Director Huang Feng never quite made the transition from an above-average kung fu film director to a truly great one. Nonetheless, when Hong Kong legend Sammo Hung mentioned him as an influence on his own directorial career, Huang’s credentials as a film-maker surely deserve attention. With ‘The Legendary Strike’, Huang Feng shows viewers the difference between the standards of his work with the endless other genre directors.
A Chinese relic becomes the subject of much interest from various devious parties who inhabit the martial world. This ‘Dharma’s Relic’ is sold by scheming Lord Yeung (Carter Wong) to a Japanese envoy who then hides it on his person before he leaves the palace. On the journey back to Japan, the relic’s new owner is attacked and killed by a fighter who fails to find the whereabouts of this treasure. This fighter is then confronted by a supposed Shaolin monk (Kam Kong) who defeats him before he also looks around for the valued item. Watching these events from a safe vantage point is Tan (Chu Kong) who begins to work out how and where the relic is likely to have been hidden. Therefore he takes the corpse of the monk’s victim and decides to travel with the body until he has an opportunity to investigate further. The monk decides to follow along and also discover how much this newcomer knows before he makes his move. Meanwhile Lord Yeung grows increasingly incensed by the events and decides to send some of his best men to get back the relic and eliminate anyone involved. Min (Chen Sing), the Lord’s most feared underling, chases after the suspects with a few top fighters in tow. Tan is one step ahead of his rivals though and forms a useful alliance with Ming patriot Chin (Angela Mao) who agrees to help her fellow Ming-supporter. Lord Yeung’s ruthless ambition is constant and he elects to lure out his enemies by taking a whole village hostage and promising to execute them in the morning unless the relic is returned.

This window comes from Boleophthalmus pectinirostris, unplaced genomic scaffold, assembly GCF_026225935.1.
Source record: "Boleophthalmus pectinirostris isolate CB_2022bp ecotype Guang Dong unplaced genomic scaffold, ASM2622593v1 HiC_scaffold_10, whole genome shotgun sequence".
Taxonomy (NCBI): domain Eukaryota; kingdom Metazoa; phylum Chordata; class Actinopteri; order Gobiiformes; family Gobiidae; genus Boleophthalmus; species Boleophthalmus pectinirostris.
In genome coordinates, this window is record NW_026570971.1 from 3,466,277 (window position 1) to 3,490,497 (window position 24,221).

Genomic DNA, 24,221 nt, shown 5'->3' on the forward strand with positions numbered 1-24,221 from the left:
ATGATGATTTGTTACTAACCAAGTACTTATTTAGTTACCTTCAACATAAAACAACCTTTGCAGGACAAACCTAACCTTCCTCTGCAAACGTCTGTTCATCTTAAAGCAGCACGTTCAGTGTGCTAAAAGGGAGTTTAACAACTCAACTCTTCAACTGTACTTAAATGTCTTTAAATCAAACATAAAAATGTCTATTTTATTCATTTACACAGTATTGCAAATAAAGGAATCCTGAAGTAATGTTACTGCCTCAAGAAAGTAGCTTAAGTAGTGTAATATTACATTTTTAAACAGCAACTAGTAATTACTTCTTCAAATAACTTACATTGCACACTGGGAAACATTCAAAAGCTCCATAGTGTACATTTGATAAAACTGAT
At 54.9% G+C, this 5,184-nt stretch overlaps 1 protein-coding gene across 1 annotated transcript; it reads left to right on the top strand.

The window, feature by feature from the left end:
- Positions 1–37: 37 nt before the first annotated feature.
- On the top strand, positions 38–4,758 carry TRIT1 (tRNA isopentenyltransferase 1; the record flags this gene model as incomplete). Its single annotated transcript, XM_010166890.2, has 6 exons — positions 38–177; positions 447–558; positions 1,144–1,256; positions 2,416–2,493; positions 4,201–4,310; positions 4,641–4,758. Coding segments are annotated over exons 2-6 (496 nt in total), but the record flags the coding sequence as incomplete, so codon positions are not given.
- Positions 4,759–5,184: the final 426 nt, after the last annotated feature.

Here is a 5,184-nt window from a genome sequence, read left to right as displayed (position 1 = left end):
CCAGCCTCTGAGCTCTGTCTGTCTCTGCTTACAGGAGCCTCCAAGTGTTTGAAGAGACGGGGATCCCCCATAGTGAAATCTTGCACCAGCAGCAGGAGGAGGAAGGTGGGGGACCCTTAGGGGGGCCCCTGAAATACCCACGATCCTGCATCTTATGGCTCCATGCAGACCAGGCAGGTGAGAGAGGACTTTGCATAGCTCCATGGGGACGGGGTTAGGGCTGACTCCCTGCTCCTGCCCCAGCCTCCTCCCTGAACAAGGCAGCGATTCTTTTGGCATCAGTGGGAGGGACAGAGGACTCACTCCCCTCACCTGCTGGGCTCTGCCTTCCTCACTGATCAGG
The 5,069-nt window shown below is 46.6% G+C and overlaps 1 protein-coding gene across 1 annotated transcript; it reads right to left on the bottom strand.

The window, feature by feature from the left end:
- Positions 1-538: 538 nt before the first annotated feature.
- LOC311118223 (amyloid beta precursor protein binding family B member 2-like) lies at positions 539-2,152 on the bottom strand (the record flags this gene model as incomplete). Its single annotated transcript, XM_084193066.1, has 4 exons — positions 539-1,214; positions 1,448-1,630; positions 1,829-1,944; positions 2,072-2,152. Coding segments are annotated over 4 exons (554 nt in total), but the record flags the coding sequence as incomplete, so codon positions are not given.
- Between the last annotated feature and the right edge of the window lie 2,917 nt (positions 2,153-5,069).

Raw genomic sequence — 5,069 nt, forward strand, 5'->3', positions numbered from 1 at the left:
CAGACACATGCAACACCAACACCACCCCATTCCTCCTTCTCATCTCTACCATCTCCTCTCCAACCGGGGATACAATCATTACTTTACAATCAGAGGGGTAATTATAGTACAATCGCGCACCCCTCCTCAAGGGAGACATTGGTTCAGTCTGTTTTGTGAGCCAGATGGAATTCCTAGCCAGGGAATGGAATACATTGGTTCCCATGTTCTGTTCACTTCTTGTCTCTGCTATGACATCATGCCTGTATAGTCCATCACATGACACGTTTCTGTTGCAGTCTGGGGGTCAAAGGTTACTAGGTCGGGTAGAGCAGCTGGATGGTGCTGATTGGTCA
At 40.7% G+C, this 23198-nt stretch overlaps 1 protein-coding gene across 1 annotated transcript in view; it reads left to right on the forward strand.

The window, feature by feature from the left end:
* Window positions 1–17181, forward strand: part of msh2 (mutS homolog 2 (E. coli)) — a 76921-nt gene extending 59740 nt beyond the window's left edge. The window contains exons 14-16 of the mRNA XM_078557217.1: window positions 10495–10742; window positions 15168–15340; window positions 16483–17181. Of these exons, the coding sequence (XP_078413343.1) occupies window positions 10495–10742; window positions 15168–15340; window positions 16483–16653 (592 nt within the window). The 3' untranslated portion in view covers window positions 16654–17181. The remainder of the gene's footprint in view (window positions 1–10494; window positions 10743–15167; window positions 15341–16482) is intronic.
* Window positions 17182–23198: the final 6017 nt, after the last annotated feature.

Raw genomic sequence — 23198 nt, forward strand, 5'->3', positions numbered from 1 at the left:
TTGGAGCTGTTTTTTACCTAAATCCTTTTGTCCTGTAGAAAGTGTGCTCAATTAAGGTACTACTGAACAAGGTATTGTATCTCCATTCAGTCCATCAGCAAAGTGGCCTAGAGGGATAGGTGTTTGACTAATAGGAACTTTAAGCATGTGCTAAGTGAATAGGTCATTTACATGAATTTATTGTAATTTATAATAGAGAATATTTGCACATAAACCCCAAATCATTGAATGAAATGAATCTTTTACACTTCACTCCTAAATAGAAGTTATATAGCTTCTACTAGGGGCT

With a storyline that’s hardly out of the ordinary for the genre and a band of well-worn characters, ‘The Legendary Strike’ doesn’t seem to be anything out of the ordinary at first glance. However, its merits are truly found in Huang Feng’s execution of the basic material; there’s a potential for matters to become very convoluted by the end of the film, but Huang’s assured handling means that this is never the case. Although there’s the odd hole or inconsistency, the production mostly runs at a sustained pace that draws the viewer along with it. The main reason why the ‘The Legendary Strike’ doesn’t come across even better is due to a few false steps in other departments of the film. Chu Kong is a very able lead actor with a strong command of the material, but he’s quite blatantly not a screen fighter. Therefore scenes of action involving him are filmed in an awkward manner to hide the obvious use of a stunt double. This naturally hinders the anticipated finale and dampen the potential sparks on offer. Thankfully Chu is surrounded by a cast of some of the genre’s greatest names: Angela Mao doesn’t quite match up to the performances of her heyday, but still shows what a great asset she was to any film; Chan Sing is yet again the villain par excellence, powerful and imposing throughout; Casanova Wong rounds off the cast with yet more of his glorious bootwork. There’s plenty to enjoy here and relatively little to grumble about. ‘The Legendary Strike’ therefore proves to be a genre flick that stands out from the crowd.